The EU proposes to ban products made with forced labor

European Union flags fly outside the EU Commission headquarters in Brussels, Belgium June 17, 2022. REUTERS/Yves Herman/File Photo

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BRUSSELS, Sept 14 (Reuters) – The European Commission on Wednesday proposed an EU ban on products made with forced labor with legislation that would add to existing US pressure on China, but is likely to change before it comes into force.

The EU executive did not name any countries in its proposal, but it follows a call by the European Parliament for such legislation in June that highlighted human rights concerns in China’s Xinjiang region.

Rights groups accuse Beijing of abuses against Uyghurs, a predominantly Muslim ethnic minority, in Xinjiang, including mass forced labor in internment camps. The United States, which accuses China of genocide, introduced legislation in 2021 that would broadly ban the import of goods from Xinjiang.

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China, a major cotton producer that also supplies materials for solar panels, denies the abuses in the region.

The EU proposal highlights the 27.6 million people the International Labor Organization says will be involved in forced labor in 2021, 11% more than in 2016.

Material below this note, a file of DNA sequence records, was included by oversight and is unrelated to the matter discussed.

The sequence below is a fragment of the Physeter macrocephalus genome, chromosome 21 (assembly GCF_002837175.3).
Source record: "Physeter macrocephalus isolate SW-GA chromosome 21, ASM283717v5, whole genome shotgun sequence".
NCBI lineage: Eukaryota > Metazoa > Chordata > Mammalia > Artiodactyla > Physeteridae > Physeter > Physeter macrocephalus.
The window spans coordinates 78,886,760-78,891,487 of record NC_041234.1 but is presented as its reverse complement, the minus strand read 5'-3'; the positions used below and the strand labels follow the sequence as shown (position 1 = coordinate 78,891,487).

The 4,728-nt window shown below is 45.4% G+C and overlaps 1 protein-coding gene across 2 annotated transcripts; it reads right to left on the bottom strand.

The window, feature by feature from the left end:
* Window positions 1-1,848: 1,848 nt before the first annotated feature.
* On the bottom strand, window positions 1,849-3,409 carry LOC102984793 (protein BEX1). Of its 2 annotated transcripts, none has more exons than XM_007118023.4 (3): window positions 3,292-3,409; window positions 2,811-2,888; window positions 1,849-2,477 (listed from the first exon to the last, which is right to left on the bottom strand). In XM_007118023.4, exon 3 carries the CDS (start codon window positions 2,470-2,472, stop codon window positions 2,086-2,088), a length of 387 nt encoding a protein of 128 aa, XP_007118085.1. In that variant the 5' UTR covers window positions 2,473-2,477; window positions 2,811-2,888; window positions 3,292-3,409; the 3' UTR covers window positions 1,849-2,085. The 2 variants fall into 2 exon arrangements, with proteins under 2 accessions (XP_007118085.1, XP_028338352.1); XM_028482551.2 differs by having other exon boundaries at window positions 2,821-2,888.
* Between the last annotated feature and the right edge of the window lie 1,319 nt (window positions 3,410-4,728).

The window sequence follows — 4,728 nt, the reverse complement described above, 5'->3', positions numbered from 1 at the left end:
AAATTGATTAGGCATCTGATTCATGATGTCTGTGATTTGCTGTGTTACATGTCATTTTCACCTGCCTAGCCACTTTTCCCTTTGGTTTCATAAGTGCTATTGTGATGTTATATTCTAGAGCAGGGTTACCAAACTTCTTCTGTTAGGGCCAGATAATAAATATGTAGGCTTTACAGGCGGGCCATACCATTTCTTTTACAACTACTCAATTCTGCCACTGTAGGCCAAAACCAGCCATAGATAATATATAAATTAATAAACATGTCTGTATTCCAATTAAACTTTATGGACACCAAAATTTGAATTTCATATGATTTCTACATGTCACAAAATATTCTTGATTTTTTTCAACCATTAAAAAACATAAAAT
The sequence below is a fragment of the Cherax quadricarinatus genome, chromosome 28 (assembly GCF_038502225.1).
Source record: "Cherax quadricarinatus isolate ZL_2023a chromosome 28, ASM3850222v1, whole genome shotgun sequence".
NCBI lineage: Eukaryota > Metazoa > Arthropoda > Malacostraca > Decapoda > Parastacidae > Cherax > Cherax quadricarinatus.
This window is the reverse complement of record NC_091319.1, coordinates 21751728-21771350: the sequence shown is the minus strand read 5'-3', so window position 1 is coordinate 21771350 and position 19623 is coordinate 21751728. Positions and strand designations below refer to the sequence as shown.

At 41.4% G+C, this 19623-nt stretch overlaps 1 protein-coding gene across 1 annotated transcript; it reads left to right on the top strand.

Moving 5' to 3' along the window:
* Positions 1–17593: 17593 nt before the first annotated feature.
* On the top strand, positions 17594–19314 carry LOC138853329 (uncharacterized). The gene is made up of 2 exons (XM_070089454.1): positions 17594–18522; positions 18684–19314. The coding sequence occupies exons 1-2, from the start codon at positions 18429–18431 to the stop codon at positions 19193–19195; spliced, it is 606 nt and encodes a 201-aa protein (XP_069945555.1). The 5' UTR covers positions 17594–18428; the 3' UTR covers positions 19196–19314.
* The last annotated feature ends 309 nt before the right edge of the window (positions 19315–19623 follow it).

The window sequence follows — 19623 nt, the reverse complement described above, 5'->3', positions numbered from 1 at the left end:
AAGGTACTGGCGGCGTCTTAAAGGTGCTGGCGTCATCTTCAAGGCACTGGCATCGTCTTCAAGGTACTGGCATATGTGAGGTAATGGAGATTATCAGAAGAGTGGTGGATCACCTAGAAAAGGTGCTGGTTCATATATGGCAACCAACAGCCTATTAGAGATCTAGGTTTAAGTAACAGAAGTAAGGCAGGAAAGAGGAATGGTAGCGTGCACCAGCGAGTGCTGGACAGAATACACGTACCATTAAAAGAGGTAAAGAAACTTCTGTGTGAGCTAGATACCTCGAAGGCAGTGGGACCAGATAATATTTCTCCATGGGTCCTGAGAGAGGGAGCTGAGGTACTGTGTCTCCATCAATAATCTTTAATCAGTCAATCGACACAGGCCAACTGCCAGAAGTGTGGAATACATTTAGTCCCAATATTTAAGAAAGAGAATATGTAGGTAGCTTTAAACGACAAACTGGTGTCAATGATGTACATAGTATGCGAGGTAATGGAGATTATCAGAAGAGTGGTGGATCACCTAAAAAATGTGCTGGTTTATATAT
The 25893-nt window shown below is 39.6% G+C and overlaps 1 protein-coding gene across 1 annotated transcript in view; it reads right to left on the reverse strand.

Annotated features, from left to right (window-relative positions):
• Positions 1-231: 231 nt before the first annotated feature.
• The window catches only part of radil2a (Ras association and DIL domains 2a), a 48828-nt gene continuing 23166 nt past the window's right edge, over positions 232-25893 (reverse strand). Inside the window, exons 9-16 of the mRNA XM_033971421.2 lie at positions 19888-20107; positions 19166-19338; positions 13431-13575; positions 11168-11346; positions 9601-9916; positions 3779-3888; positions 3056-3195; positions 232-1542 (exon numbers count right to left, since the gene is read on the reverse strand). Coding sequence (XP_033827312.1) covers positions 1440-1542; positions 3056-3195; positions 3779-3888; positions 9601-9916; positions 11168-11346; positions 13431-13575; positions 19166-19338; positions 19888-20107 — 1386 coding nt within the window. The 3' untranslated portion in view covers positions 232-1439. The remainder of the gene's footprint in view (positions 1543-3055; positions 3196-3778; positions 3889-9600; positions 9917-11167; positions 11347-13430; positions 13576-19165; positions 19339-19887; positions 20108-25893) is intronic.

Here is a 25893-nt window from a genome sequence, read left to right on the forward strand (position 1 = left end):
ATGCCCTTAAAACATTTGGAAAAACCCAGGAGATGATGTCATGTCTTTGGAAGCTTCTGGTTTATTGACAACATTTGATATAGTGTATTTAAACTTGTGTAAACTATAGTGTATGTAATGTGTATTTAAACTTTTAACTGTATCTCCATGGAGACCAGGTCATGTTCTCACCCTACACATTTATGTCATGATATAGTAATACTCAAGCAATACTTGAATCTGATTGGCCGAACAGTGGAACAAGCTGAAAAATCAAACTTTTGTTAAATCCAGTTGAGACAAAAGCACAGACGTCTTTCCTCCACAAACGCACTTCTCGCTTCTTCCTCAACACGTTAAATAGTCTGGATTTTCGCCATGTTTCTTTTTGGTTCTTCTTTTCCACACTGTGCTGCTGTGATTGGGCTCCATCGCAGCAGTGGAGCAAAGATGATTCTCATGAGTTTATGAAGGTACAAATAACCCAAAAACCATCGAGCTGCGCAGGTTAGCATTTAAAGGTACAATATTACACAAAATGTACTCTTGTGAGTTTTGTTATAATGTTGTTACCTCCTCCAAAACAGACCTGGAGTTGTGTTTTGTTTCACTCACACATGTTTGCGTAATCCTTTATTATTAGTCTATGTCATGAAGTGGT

Just over half are in the Asia-Pacific region, although the highest per capita levels are in the Arab states. Forced labor is also a problem in high-income countries.

The European Commission proposes national agencies in the 27-member EU that must establish whether forced labor has been used to produce a product. The Commission will publish decisions on a website to guide customs authorities.

The ban should apply to all products, including parts, and at all levels of production from procurement or harvesting to manufacturing as well as EU-made and EU-exported products.

The new law may not lead to major changes in trade flows, but will increase pressure on companies to monitor supply chains.

Greens EU lawmaker Anna Cavazzini welcomed the broad proposal, but expressed concern that products would only be blocked at the end of an investigation and said the burden of proof was not on the companies after the allegations of forced labor, such as in the United States.

The European Parliament and EU governments will almost certainly amend the proposal and will need to agree before it can take effect.

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Reporting by Philip Blenkinsop Editing by Mark Potter

Our Standards: The Thomson Reuters Trust Principles.

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